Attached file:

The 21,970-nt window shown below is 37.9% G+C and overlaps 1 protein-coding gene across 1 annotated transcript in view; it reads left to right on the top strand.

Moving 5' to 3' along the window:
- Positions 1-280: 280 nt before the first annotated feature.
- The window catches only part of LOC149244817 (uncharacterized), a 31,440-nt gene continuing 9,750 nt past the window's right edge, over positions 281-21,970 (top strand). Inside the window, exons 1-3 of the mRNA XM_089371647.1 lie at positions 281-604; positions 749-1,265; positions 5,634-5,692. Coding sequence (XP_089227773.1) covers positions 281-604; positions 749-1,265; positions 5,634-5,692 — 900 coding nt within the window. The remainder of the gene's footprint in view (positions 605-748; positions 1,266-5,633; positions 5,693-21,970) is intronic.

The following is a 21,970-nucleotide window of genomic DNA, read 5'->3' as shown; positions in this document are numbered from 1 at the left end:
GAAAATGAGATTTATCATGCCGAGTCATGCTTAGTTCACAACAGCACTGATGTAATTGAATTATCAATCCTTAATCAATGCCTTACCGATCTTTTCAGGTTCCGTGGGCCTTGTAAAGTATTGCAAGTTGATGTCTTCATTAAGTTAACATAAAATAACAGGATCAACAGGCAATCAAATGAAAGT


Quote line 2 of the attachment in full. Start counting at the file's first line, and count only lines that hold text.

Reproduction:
Moving 5' to 3' along the window: